Working from home sucks. It’s impossible to be truly productive, the coffee is never as good as what you’d get from a cafe, and you fritter away hours on Kafkaesque Zoom calls that are 50% looking up your boss’ nostrils while your internet’s slower than the check-out queue at Bunnings. I hate lockdown.
My dog is loving it, though. She’s around all her favourite people, she’s getting multiple walks a day, she can stay inside where it’s warm… The only upside of these crazy times is getting to spend time with my little princess (yeah she’s my princess, what of it??)
I’m not the only one discovering the joys of a furry coronavirus companion. Friends I’ve known for years who always swore they’d never get a pet are suddenly posting pictures of chocolate Labs all over social media.
It’s not just my friend circle, either. Kieran Watson from RSPCA NSW reports there’s been more than a 30% increase in pet adoptions since February.
“And that’s just completed adoptions,” Watson explains.
“The demand’s actually even greater than that, with a huge surge in adoption inquiries as well as demand for foster placements too.”
The RSPCA has also noted that pet surrender rates are down, meaning that there’s a net increase in pet ownership since the start of The Pandemic.
So why are people suddenly so obsessed with getting four-legged friends? Don’t get me wrong, I see the allure of a lockdown distraction – I bought a cheap Ford Probe with 300,000kms on the odometer to tool away on in the absence of going to the pub. But surely there are better ways to cope with the boredom than buying a Cavoodle?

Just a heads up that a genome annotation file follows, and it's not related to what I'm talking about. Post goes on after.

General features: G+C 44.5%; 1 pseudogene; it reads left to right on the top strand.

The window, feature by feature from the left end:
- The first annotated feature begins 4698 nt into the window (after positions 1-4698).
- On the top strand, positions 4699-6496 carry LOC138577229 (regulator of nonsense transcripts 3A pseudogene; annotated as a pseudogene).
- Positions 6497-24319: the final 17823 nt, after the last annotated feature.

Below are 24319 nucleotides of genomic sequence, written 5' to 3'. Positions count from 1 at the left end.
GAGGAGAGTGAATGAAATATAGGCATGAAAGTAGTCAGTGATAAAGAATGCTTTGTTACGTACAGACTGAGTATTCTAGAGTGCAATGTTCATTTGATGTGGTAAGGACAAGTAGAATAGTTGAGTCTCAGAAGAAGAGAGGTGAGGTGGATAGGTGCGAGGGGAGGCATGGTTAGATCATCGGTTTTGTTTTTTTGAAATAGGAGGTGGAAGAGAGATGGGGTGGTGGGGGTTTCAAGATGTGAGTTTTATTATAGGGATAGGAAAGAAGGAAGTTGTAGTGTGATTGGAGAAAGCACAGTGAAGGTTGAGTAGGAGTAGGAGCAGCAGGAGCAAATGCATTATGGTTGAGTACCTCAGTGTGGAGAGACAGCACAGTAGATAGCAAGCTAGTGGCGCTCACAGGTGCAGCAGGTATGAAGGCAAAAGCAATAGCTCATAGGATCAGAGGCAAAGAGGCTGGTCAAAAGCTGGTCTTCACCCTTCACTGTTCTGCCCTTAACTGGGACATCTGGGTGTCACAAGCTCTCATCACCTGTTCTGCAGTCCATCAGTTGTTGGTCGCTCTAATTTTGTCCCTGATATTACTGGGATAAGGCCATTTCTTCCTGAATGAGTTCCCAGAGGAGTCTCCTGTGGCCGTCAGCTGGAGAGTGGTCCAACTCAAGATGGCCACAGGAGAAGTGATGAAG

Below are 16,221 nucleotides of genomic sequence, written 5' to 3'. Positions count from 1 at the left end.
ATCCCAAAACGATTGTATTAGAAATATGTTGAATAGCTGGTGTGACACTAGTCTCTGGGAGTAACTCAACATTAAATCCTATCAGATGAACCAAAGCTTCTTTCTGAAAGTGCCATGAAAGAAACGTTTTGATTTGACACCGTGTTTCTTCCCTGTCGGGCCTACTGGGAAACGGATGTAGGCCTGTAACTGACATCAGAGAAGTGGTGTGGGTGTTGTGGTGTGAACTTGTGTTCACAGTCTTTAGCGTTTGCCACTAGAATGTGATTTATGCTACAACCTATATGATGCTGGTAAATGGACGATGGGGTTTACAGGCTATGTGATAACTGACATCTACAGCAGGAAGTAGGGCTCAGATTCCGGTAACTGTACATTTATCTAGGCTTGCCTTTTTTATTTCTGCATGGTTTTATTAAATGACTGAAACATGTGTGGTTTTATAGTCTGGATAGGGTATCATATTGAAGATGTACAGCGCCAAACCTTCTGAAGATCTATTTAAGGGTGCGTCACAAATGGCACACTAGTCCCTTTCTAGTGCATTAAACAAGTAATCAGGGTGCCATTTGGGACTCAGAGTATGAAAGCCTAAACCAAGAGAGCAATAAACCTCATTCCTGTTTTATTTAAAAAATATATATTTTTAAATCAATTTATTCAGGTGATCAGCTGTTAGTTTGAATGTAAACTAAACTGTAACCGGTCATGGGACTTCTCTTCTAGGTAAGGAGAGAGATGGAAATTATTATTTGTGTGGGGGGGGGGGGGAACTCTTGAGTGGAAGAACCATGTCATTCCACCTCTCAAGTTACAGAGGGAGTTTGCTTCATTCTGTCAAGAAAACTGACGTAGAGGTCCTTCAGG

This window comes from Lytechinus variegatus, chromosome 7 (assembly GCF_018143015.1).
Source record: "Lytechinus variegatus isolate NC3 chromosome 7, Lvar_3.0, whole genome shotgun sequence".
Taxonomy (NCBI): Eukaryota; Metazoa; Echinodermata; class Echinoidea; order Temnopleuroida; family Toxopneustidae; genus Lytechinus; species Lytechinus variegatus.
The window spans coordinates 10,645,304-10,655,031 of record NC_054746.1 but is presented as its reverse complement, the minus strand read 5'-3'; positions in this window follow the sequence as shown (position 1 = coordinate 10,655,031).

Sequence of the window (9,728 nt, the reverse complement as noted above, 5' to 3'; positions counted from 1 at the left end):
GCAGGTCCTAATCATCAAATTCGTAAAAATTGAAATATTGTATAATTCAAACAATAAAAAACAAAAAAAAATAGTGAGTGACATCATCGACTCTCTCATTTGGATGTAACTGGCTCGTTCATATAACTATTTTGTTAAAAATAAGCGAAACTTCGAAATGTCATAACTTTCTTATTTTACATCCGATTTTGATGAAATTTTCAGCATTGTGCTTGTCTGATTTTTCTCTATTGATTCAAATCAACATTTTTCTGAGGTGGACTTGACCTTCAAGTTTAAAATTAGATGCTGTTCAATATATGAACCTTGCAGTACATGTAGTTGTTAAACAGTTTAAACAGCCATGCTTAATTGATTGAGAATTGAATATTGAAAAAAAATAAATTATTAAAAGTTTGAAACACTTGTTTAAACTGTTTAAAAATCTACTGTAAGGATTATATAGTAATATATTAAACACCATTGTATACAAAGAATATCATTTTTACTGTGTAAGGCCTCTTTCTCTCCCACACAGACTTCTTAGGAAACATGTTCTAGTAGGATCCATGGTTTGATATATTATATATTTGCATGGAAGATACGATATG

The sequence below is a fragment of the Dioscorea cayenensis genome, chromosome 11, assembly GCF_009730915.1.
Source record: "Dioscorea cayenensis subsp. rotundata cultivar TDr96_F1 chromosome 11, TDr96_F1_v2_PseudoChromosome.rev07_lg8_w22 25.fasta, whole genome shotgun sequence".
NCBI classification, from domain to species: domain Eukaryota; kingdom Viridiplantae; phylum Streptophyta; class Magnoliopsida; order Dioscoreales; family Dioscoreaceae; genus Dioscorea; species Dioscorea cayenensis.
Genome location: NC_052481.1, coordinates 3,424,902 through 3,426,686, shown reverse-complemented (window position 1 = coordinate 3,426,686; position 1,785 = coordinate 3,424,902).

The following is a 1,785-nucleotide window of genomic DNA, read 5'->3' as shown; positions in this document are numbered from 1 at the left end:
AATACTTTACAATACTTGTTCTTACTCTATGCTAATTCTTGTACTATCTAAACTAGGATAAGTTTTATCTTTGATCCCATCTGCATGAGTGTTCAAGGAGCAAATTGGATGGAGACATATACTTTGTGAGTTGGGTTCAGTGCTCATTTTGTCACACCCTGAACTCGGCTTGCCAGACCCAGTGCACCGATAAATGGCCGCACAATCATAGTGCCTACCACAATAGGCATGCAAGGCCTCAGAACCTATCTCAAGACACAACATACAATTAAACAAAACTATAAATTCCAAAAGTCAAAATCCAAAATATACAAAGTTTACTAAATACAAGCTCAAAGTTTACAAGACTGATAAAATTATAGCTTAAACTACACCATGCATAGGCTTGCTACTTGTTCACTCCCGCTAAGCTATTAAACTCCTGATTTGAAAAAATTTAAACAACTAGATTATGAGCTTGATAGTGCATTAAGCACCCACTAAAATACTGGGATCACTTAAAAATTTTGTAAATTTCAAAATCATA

It’s simple – this spike in dog ownership is not just a result of people being bored. The Black Dog Institute estimates that up to a third of Australians feel high levels of anxiety during any pandemic, and people with underlying mental health concerns are likely to be struggling even more right now. The companionship of a pet is a really obvious and effective stress relief if you’re having a tough time – especially dogs.
“Unlike cats, who seem like they’re often quite happy to see the backs of us, dogs offer unconditional love and support. Their tails are always wagging,” Watson relates.
Dogs are particularly good pets because they motivate you to exercise. Goldfish are fine, but having that physical outlet from walking or playing with your dog every day does wonders for your physical as well as your mental health.
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But getting a dog shouldn’t be a substitute for your social life. Yes, you’ve got the time right now to look after an animal, and yes, a dog can help your anxiety. But a puppy isn’t just for the pandemic… Dogs can relieve stress but can also be a source of stress, especially if you’re not used to caring for an animal. If you’re not physically, emotionally or financially ready to bring a dog into your life, don’t.
“All pets are long-term commitments,” Watson warns.
“We’re hoping not to see an increase in surrender rates once restrictions ease. Take the time during lockdown while everyone’s around to talk with all members of your household and decide whether getting a pet is the right thing for all of you.”
And if you’re going to get a dog, adopt. Find a nice Collie or Staffy or something. Just please don’t buy a Chihuahua.